- In an effort to make up for learning loss accrued over a year of COVID-19 disruption, North Carolina's Guilford County Schools formed small group tutoring sessions to fill the gap, according to The Hechinger Report.
- Beginning in September 2020, the district recruited tutors from local colleges and universities, with a focus on engineering, math and education majors. Bringing in tutors from local historically Black colleges and universities also allowed them to connect more learners with tutors who looked like them.
- Math was the primary subject Guilford's program focused on, and the initial tutors were placed in Title I middle schools with priority given to English learners, students with disabilities, students with histories of chronic absenteeism, and those struggling with schoolwork. Initial diagnostic exams show early positive results, and students have also reported boosts in confidence levels.
Though tutoring is touted as a strong solution to reverse learning loss, it’s often distributed inequitably. For parents, it’s an expensive option and many can’t afford it. Weaving it into the school day takes away time from other subjects. Some stakeholders suggest implementing a permanent tutoring system by adding 30 minutes to the school day. It’s an expensive proposition however. Providing tutoring to the nation’s 20,000 lowest performing schools would cost about $10 billion a year.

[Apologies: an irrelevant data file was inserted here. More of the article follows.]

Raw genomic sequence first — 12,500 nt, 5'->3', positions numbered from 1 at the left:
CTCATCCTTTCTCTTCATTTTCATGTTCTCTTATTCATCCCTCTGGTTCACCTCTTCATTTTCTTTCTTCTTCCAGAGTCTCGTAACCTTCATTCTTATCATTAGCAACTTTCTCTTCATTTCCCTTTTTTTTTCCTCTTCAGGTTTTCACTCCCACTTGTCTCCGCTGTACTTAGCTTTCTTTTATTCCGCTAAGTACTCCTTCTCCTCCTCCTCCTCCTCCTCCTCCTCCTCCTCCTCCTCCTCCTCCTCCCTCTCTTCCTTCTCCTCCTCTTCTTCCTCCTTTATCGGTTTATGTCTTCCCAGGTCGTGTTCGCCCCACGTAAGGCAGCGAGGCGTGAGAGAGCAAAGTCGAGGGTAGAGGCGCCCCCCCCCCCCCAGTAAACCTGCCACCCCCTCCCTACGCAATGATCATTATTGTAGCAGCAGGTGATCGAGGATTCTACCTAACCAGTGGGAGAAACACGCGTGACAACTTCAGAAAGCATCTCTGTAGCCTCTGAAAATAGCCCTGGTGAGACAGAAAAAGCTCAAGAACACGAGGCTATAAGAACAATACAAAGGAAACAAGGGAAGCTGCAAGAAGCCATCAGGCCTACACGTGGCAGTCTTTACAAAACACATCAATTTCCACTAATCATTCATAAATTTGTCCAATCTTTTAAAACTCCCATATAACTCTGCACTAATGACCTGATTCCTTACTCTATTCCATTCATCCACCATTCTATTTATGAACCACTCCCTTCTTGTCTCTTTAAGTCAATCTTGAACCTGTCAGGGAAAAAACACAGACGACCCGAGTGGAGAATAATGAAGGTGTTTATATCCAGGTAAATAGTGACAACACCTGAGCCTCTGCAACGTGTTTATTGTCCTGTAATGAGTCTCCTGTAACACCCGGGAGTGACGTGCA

Research indicates tutoring is one of the most effective ways to bring students up to speed, with one study finding frequent one-to-one tutoring increased the learning rates of students with lower performance. Weekly sessions, on the other hand, weren’t as effective.
Tutoring for younger students tends to be more effective for reading, according to National Bureau of Economic Research, though a different set of data in a working paper suggests tutoring is more beneficial to high school students in math. Researchers from NWEA, a nonprofit assessment company, found students’ math scores were 5 to 10 percentage points lower than would be expected upon their return to in-person learning.
High-dosage tutoring (HDT) embeds tutoring into the school day for all students. It’s personalized and has teacher-students ratios of less than three-to-one. This tutoring method is most effective when it’s focused on math. About 12 states have implemented in-school, small group tutoring with lessons closely aligned with the curriculum.
An AmeriCorps-staffed Minnesota Reading Corps program reportedly boosted higher-risk students' reading levels by about a year. A study from the University of Chicago Education Lab found HDT can raise math grades, as well. That tutoring model consisted of daily 45-to-50-minute, two-to-one instruction sessions. The study found the program cost about $3,500 to $4,300 per student per year.
To be most effective, tutoring programs should focus on students’ strengths and include social-emotional supports, according to participants in a Learning Policy Institute and AASA webinar.